The brilliant but troubled rocker was a recluse in his final years

Pink Floyd co-founder Syd Barrett has died, a spokeswoman for the band said Tuesday. He was 60.

The London-based rep declined to give specifics about when or how the brilliant yet reclusive musician passed away, though she did say the death occurred some days ago. Barrett, who chose to remain anonymous over the past several years, had a long history of diabetes.

Born in Cambridge as Roger Keith Barrett (he acquired the nickname Syd at 15), Barrett, a guitarist, wrote many of Pink Floyd’s early songs and launched the group in 1965, along with Roger Waters, Nick Mason and Rick Wright. Their first hit album was 1967’s The Piper at the Gates of Dawn, which perfectly underscored the British capital’s drug-infused pop scene.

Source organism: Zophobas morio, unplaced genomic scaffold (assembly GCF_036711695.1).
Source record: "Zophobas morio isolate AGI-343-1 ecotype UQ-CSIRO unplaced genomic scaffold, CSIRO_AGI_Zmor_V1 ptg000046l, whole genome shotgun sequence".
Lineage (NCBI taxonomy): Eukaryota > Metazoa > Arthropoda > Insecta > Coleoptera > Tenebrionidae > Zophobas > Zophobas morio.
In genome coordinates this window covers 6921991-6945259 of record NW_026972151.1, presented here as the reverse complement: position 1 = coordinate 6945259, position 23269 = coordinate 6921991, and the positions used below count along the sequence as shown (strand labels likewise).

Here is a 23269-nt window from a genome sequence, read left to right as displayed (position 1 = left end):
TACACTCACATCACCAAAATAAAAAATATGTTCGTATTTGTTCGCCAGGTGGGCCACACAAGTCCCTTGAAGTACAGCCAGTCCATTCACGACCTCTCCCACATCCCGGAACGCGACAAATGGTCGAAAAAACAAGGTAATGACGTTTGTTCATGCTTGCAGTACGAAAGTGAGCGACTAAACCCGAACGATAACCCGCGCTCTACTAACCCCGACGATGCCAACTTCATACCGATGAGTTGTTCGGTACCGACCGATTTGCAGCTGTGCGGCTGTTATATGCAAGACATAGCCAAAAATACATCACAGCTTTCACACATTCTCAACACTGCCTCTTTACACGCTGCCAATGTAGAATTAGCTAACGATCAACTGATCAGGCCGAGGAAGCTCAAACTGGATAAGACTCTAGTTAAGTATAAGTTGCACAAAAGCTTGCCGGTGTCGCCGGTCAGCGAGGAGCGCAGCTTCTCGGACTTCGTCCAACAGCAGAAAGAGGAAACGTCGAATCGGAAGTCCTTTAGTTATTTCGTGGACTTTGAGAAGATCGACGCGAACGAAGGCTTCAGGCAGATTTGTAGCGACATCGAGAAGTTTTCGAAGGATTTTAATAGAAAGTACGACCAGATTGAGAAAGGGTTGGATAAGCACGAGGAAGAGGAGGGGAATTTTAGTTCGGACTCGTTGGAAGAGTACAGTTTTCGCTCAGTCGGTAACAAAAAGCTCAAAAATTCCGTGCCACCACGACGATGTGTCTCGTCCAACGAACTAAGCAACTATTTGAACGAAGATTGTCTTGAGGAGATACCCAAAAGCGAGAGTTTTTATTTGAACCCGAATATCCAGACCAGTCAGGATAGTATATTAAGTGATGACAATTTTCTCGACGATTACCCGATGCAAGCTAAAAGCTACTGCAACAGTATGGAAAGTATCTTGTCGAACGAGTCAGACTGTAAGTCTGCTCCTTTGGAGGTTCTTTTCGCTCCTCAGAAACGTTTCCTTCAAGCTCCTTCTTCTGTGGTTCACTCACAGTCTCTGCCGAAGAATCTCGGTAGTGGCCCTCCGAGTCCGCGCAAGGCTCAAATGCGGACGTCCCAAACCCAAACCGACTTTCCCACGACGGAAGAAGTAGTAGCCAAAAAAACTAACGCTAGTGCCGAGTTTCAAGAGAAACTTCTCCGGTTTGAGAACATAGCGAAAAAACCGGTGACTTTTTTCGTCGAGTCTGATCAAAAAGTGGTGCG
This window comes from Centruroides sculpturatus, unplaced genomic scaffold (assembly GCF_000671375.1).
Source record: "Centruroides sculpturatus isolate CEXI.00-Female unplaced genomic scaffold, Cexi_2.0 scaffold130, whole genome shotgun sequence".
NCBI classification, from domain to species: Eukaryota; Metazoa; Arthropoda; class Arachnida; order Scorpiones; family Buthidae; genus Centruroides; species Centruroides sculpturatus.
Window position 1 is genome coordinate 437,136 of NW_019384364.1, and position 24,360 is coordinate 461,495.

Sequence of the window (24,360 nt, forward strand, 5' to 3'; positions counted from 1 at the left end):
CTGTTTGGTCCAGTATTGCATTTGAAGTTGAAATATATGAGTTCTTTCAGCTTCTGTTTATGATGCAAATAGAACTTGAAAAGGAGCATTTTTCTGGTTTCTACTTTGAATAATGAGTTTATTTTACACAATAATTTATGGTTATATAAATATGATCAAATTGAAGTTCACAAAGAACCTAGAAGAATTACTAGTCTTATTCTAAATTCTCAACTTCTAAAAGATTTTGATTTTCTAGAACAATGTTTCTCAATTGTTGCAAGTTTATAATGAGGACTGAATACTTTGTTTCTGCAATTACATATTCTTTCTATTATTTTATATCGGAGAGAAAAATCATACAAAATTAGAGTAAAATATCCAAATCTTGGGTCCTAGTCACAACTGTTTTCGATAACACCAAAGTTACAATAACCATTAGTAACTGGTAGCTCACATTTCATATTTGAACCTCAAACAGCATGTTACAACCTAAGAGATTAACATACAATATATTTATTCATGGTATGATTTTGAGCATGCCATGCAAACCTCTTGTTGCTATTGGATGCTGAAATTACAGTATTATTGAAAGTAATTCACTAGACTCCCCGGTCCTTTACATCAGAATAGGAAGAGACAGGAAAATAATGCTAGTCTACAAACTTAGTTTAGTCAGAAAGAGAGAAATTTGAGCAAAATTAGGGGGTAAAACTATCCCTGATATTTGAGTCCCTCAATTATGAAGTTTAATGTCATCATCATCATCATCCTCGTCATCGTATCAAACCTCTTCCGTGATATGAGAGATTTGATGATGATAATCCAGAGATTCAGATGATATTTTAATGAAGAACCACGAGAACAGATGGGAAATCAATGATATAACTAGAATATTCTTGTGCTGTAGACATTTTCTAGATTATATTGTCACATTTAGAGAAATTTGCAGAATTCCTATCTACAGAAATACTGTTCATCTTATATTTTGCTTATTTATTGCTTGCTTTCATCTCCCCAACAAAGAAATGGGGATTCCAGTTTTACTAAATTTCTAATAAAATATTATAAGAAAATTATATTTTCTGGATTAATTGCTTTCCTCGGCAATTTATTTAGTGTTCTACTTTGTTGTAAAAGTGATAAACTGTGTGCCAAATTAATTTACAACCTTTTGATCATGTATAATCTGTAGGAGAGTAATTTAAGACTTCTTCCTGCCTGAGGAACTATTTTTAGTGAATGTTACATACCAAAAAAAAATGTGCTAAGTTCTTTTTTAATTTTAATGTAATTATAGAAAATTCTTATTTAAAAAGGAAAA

Barrett’s own LSD use further exacerbated his mental instability, and he eventually split from the band in 1968 – five years before the release of Pink Floyd’s most popular album, Dark Side of the Moon. His replacement was David Gilmour.

Barrett released two solo albums – The Madcap Laughs and Barrett – but soon withdrew from the music business altogether, spending much of the rest of his life living quietly in his hometown of Cambridge. There, he was a familiar figure, often seen cycling or walking to the corner store, reports the Associated Press. The band’s spokeswoman said there would be a small, private funeral.